For enterprises looking to build their own private clouds, the rule of thumb is quickly becoming: Go big or go home.
It’s been clear from the beginning that one of the chief advantages the cloud brings to enterprise data environments is scale. But even the most advanced cloud architecture in the world can only expand so far before it hits the limits of physical infrastructure. That’s why enterprises that have the resources, like General Motors, are doing their best to match the hyperscale infrastructure of Amazon, Google and other top providers. With a big enough physical footprint, they will be able to broaden scalability and flexibility without having to entrust critical data and applications to public resources.
Naturally, building data infrastructure on a grand scale is not without its challenges. One of the chief obstacles is delivering adequate power to hyperscale, or even exascale, architectures – something the NSA has apparently discovered at its new Bluffdale, Utah, facility. To the joy of civil libertarians everywhere, the plant has been experiencing unexplained electrical surges that have fried components and caused mini explosions. The situation is so bad that insiders are reporting that the center is largely unusable, and even leading experts in the facilities and data fields are at a loss to explain what is going on.
This should serve as a cautionary tale for any organization looking to push their high-performance computing (HPC) infrastructure into exascale territory. According to DLB Associates’ Mark Monroe, performance gains should push upper limit capabilities to 1018 executions per second (1 exaFLOP) within the next decade or so, assuming of course that we can come up with a way to trim down the nearly 1 gigawatt of power that would be needed to support a system on the scale. Low-power processors like the ARM architecture and Intel Atom are expected to come to the rescue, with current calculations estimating 1 exaFLOP performance can be had for about 30 MW of power – although, right now, you would need more than 100,000 compute nodes to get there.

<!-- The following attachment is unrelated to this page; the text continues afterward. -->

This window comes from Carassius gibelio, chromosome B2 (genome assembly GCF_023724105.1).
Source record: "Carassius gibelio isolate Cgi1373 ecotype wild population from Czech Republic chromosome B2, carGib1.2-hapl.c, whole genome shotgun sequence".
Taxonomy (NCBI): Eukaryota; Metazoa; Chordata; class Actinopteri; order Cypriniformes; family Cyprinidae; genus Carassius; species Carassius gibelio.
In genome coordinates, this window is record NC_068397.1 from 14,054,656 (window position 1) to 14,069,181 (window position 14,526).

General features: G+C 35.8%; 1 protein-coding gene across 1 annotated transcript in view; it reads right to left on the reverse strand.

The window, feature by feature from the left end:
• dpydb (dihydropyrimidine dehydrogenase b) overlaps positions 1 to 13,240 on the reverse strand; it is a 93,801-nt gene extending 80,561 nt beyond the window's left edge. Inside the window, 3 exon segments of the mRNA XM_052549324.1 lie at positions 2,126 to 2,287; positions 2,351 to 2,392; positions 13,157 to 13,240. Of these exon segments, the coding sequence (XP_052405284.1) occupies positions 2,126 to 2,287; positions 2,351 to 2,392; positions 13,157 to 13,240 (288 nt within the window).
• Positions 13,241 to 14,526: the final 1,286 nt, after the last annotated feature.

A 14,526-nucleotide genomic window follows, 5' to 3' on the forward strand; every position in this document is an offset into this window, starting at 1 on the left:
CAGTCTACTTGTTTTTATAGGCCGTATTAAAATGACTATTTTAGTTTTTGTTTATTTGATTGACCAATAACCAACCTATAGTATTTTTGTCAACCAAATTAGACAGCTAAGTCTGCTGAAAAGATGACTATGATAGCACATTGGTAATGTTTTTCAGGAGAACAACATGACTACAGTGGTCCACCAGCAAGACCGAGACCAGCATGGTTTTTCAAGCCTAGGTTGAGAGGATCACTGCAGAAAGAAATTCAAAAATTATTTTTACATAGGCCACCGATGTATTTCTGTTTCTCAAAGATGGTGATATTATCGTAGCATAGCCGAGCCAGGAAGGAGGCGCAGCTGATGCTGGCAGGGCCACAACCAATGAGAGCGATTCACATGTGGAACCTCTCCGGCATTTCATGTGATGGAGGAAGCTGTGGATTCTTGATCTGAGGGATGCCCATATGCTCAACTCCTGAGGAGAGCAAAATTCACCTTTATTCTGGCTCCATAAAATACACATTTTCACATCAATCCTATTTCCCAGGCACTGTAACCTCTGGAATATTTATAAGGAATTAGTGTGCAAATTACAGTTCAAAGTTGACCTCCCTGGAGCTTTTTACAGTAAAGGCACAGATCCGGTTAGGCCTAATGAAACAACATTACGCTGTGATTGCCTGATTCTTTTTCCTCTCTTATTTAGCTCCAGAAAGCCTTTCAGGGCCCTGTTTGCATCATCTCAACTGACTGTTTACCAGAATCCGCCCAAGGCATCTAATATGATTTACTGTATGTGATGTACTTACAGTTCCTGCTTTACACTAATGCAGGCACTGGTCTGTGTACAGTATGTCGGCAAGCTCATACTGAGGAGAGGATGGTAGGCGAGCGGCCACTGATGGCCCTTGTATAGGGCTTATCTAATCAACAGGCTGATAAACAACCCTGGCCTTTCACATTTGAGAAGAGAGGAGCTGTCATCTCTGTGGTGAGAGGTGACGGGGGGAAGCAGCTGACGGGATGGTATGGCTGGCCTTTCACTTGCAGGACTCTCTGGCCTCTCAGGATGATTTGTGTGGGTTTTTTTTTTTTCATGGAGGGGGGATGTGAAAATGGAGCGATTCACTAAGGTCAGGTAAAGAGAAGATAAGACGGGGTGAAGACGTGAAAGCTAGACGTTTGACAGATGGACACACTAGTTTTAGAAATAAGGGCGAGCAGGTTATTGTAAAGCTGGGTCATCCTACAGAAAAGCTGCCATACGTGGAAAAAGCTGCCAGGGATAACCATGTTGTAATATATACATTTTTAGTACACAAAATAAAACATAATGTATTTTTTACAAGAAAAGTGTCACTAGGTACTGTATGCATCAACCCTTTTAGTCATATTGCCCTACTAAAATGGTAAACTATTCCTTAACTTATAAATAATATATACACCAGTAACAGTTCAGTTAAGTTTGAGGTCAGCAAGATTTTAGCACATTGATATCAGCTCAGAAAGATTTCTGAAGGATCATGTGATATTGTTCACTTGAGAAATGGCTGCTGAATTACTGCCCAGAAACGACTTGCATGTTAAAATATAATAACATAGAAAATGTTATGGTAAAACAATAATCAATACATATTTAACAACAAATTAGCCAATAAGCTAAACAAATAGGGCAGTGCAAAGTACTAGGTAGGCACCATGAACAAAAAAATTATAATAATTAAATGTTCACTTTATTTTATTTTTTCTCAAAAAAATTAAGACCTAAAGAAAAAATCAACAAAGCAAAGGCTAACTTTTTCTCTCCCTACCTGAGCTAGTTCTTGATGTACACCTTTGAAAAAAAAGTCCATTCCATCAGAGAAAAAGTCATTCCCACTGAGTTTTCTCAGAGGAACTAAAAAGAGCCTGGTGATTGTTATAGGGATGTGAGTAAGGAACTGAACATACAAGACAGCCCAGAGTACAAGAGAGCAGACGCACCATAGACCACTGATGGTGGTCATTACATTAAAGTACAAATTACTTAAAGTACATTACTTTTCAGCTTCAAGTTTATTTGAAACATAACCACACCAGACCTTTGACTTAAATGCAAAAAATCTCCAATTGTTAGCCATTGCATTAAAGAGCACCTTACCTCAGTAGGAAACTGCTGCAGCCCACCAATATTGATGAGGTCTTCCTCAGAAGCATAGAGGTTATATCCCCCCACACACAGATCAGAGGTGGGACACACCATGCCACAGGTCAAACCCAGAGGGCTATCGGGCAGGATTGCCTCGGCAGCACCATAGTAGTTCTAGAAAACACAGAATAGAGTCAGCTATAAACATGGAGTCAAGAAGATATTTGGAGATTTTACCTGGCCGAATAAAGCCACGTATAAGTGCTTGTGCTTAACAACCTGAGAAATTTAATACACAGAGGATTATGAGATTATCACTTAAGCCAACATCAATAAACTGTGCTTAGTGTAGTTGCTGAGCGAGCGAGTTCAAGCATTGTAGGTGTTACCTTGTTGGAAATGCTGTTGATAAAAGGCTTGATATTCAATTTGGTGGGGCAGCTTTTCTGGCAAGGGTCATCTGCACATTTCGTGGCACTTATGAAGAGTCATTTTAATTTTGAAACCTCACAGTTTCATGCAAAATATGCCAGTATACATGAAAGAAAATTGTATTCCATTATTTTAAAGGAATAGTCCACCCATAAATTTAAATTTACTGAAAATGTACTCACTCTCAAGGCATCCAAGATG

But power is not the only challenge on the exascale obstacle course. Storage systems, for example, are perfectly capable of achieving exascale, but at what cost? As storage consultant Marc Staimer notes, storage requirements are growing at more than 60 percent per year, but drive capacities are only growing by about 1 TB per year. This means last year’s jump from 2 to 3 TB represented 50 percent growth, while this year’s increase to 4 TB is only 33 percent. Next year, we’ll likely see 5 TB models – 25 percent growth – and so on. And solid-state technology is expanding at an even lower rate. Current SAN and NAS storage models, therefore, will only scale up to the low petabytes, after which we’ll either have to come up with something else – object storage is a leading contender – or enterprises will need to deploy multiple massive storage systems to keep up with demand. Think of it this way: Whatever your storage needs are today, at this rate they will be 1,000 times greater by 2030.
Of course, all of this should only concern you if you plan to keep your entire computing environment in-house. The public cloud will most certainly take much of the pressure off, provided the front office can get over its fear of trusting someone else with their data. And cloud providers themselves will have an easier time justifying peta, terra, exa or whatever scale is necessary because infrastructure is their profit center, not a cost center as in most businesses.
The fact remains that all the world’s data will have to reside somewhere, and if we hope to accommodate worldwide demand cheaply and efficiently, then the groups that take on the task of building and maintaining physical infrastructure will have to start thinking big – real big.